Home | Monday Tip-Off: Moderation in Moderating

Monday Tip-Off: Moderation in Moderating

We’re at midcourt, the ball is about to go up…it’s Monday Tip-Off! Get your week started here at the NLSC with a feature that’s dedicated to opinions, commentary, and other fun stuff related to basketball video games.

August 26th marked my fourteenth year running the NLSC; you may have seen my post celebrating the occasion in the Forum, or on our social media pages. I’d like to think that I’ve done a good job over the years – I’ve certainly tried my best – and improved in the role along the way. Creating content for the NLSC can be time consuming and at times arduous, but it’s something I do enjoy. I also enjoy taking part in the Forum, but that also involves a task that can be even tougher: moderating.

That is to stay, it’s the approach and philosophy of moderating that can be tough. Performing the actual functions of moderating is certainly straightforward enough. However, there’s a delicate balance to maintain, when the aim is to foster a welcoming and friendly community that is as drama-free as possible, while also allowing everyone to speak freely and not feel bullied by the moderators. So, to tip things off this week, I wanted to give everyone a bit of an insight into how we try to maintain that balance.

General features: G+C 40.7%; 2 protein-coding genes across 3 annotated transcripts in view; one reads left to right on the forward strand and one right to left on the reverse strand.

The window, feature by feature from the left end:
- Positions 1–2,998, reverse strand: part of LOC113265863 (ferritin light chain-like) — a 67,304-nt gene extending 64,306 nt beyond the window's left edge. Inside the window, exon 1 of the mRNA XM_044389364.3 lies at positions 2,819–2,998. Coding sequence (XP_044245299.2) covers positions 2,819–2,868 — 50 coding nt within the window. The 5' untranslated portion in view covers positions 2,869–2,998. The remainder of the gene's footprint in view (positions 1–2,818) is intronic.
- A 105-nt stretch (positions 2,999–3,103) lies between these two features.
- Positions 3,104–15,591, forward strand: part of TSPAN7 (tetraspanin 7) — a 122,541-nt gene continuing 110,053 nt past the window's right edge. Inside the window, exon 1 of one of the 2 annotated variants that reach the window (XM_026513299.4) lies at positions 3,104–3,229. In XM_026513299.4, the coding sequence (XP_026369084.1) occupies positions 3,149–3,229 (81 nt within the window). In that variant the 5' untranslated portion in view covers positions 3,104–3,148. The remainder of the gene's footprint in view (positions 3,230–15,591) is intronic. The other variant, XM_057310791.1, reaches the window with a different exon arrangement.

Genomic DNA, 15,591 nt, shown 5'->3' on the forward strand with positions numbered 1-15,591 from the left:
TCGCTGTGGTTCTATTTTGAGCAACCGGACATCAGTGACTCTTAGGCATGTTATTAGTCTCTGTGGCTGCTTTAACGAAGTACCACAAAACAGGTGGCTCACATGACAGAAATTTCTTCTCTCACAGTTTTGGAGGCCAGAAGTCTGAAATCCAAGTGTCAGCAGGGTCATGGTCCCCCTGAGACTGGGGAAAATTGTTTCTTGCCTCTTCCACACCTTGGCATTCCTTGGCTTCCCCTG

When it comes to discussions forums and comments sections, all sites have their own philosophy. Some favour a free-for-all, anything goes type of approach, and that works for some communities. Other online communities get by just fine with a stricter approach. We’ve experimented a little over the years, but we’ve always tried to be somewhere in the middle of those two extremes. Following the example set by Tim, Lutz, and Brien when they founded the original NLSC Forum, I’ve always wanted people to feel they can have their say without constant fear of an immediate ban, while also drawing the line at being nasty and anti-social. I believe it’s worked for the most part, and most people in the community are great at cultivating that culture.

Needless to say, we’ve had our ups and downs. There have been times where we’ve been too restrictive, and had to back off a bit. Similarly, there have been times when we’ve let a bit too much slide, and had to get a bit tougher. While I believe it’s important to have a clear approach and goals when administrating our Forum, and that it should never be a case of “the inmates running the asylum”, the Forum is a facility that’s there for everyone’s enjoyment. Therefore, it’s important to listen when there are complaints, and take action as appropriate. When a complaint has no merit, you stand firm in your position. When a complaint has merit, you see what can be done to improve the situation.

DeAndre Jordan in NBA Live 16

It’s important that no one feels as though posting their opinion will get them banned, if it happens to run contrary to the opinions of the moderators or the community in general. On the other hand, rude, nasty, and bigoted comments, or bullying behaviour – anything that goes against the code of conduct that’s been decided upon – is not going to be tolerated. Quite often, people who act like jerks will make snarky remarks about freedom of speech when they’re asked to rein it in and play nice. You can’t worry too much about the vocal minority who believe that’s an all-conquering trump card, nor bend to their demands.